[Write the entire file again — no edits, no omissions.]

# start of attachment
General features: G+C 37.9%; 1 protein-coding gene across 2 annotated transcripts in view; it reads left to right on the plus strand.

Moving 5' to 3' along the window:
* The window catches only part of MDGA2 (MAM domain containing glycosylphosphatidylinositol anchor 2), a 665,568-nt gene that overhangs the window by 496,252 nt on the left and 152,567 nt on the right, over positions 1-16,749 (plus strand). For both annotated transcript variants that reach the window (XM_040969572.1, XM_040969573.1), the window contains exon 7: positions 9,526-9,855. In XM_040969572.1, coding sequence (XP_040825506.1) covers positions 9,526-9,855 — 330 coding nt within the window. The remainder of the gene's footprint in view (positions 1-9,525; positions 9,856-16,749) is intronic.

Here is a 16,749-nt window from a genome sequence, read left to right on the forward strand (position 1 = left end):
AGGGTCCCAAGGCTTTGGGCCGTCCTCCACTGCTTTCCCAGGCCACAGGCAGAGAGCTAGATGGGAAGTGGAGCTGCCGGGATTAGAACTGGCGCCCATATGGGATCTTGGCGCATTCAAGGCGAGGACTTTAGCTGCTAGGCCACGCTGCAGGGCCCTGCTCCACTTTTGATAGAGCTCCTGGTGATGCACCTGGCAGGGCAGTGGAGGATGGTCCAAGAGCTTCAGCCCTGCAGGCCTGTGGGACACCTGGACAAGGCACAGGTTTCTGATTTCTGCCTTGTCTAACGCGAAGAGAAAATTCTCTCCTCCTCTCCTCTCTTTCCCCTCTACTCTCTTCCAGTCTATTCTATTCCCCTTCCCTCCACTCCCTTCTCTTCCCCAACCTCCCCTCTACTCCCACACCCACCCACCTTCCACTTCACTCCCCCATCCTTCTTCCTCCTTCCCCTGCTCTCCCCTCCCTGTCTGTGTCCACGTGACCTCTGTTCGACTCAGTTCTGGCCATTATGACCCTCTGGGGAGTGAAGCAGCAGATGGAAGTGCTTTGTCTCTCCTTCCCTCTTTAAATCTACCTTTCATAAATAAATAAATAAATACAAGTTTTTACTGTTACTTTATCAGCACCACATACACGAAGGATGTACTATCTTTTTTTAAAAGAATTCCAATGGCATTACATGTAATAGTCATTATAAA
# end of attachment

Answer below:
General features: G+C 37.9%; 1 protein-coding gene across 2 annotated transcripts in view; it reads left to right on the plus strand.

Moving 5' to 3' along the window:
* The window catches only part of MDGA2 (MAM domain containing glycosylphosphatidylinositol anchor 2), a 665,568-nt gene that overhangs the window by 496,252 nt on the left and 152,567 nt on the right, over positions 1-16,749 (plus strand). For both annotated transcript variants that reach the window (XM_040969572.1, XM_040969573.1), the window contains exon 7: positions 9,526-9,855. In XM_040969572.1, coding sequence (XP_040825506.1) covers positions 9,526-9,855 — 330 coding nt within the window. The remainder of the gene's footprint in view (positions 1-9,525; positions 9,856-16,749) is intronic.

Here is a 16,749-nt window from a genome sequence, read left to right on the forward strand (position 1 = left end):
AGGGTCCCAAGGCTTTGGGCCGTCCTCCACTGCTTTCCCAGGCCACAGGCAGAGAGCTAGATGGGAAGTGGAGCTGCCGGGATTAGAACTGGCGCCCATATGGGATCTTGGCGCATTCAAGGCGAGGACTTTAGCTGCTAGGCCACGCTGCAGGGCCCTGCTCCACTTTTGATAGAGCTCCTGGTGATGCACCTGGCAGGGCAGTGGAGGATGGTCCAAGAGCTTCAGCCCTGCAGGCCTGTGGGACACCTGGACAAGGCACAGGTTTCTGATTTCTGCCTTGTCTAACGCGAAGAGAAAATTCTCTCCTCCTCTCCTCTCTTTCCCCTCTACTCTCTTCCAGTCTATTCTATTCCCCTTCCCTCCACTCCCTTCTCTTCCCCAACCTCCCCTCTACTCCCACACCCACCCACCTTCCACTTCACTCCCCCATCCTTCTTCCTCCTTCCCCTGCTCTCCCCTCCCTGTCTGTGTCCACGTGACCTCTGTTCGACTCAGTTCTGGCCATTATGACCCTCTGGGGAGTGAAGCAGCAGATGGAAGTGCTTTGTCTCTCCTTCCCTCTTTAAATCTACCTTTCATAAATAAATAAATAAATACAAGTTTTTACTGTTACTTTATCAGCACCACATACACGAAGGATGTACTATCTTTTTTTAAAAGAATTCCAATGGCATTACATGTAATAGTCATTATAAA